Whilst LSS’s are required to do networking evenings and publications by their sponsors, this isn’t always a bad thing.  In fact, students have found clerkship talks invaluable.

Yes, they are sponsored.  But, yes, they do give students a chance to chat with HR reps, with partners and all that, and to get to know a little about what they are getting in to.

Vote [1]: friend who asked you to vote

Rich pointed out that around 300 people vote in most campus LSS elections.  If you have a big bunch of friends who you can motivate into voting, chances are you can grab yourself a seat.

But in fact, more than half the active members of the UTS society voted!  This current election gave voters two clear, organised and great groups of candidates, each of which would do the job well.  Whilst the politicking may turn some off running for election, it can facilitate healthy competition.

What can we do?

Is the semi-official political party business the best way to go? Probably not.  But it was a new system, and its flaws were clearly highlighted by this election.

I’d suggest that either a strict no-ticket/no campaigning policy or a declared party system would be the most effective’ this half-half business tends to have candidates looking over their shoulders way too much.

Without campaigning, and without ticketing, voting would have to be done on the statement of candidature alone.  This could foster more intelligent voting.  But it’ll also reduce the number of voters.  With tickets, there’ll be higher barriers to entry, since you’d have to wrangle yourself onto a party to have a chance to get in.  There might be more votes due to increased publicity, but they could be less well-informed.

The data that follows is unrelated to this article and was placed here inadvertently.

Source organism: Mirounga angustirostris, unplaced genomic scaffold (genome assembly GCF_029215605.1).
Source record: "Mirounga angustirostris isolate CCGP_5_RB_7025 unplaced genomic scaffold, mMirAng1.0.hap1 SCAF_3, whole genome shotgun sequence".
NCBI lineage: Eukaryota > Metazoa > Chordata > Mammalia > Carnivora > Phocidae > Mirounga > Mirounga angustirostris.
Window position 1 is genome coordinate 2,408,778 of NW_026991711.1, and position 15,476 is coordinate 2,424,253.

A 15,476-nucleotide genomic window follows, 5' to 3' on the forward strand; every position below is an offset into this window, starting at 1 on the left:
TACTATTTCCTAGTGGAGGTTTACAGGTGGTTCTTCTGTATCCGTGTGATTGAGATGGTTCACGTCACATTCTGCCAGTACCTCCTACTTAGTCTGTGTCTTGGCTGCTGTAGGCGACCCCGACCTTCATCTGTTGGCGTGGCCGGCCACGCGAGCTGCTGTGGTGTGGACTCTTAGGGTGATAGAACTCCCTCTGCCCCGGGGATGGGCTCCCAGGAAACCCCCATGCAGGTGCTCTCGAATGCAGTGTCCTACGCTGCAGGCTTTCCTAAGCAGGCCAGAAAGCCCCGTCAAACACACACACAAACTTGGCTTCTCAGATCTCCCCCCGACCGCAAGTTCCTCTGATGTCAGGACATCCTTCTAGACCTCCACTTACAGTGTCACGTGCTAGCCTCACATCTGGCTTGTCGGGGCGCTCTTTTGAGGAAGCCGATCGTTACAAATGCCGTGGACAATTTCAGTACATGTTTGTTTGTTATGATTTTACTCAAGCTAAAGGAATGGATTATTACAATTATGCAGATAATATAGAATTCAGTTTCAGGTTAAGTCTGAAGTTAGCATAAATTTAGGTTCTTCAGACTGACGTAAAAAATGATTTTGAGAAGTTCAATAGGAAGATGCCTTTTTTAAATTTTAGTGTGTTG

I propose that a well-informed vote is more democratic.  Voters should choose the candidates based on their skill, as shown in their statements of candidature.  This would allow anyone to run.  This would facilitate competition based on merit.  This, I believe, would lead to a healthier society.

So, what’s the deal?

Law Societies have their problems.  But they also allow for education, leadership, charity and fun at university.

There is no question that students enjoy the socials, the revues, the competitions.  What we need to do is make sure that everyone knows that the services are available.  We need to encourage voting and perhaps reform the societal electoral process.  As long as the societies keep their focus on their peers, they’ll do good.  The politics will sort itself out eventually.

Disclaimer: I was the IT officer on the UTS LSS council in 2010.




LLM candidate at Cornell Tech. Consultant for King & Wood Mallesons and Project Evangelist for Legalese.

2 responses to Law Students’ Societies: not such a problem child

    Anti-LSS President November 16, 2010 at 8:44 PM

    Law Societies have their problems. They … allow for education, leadership, charity and fun at university *for council members.


    I disagree, though I do believe that they only help those who are bothered with extra-curriculars, which aren’t for everyone, I know, but I find them fun :).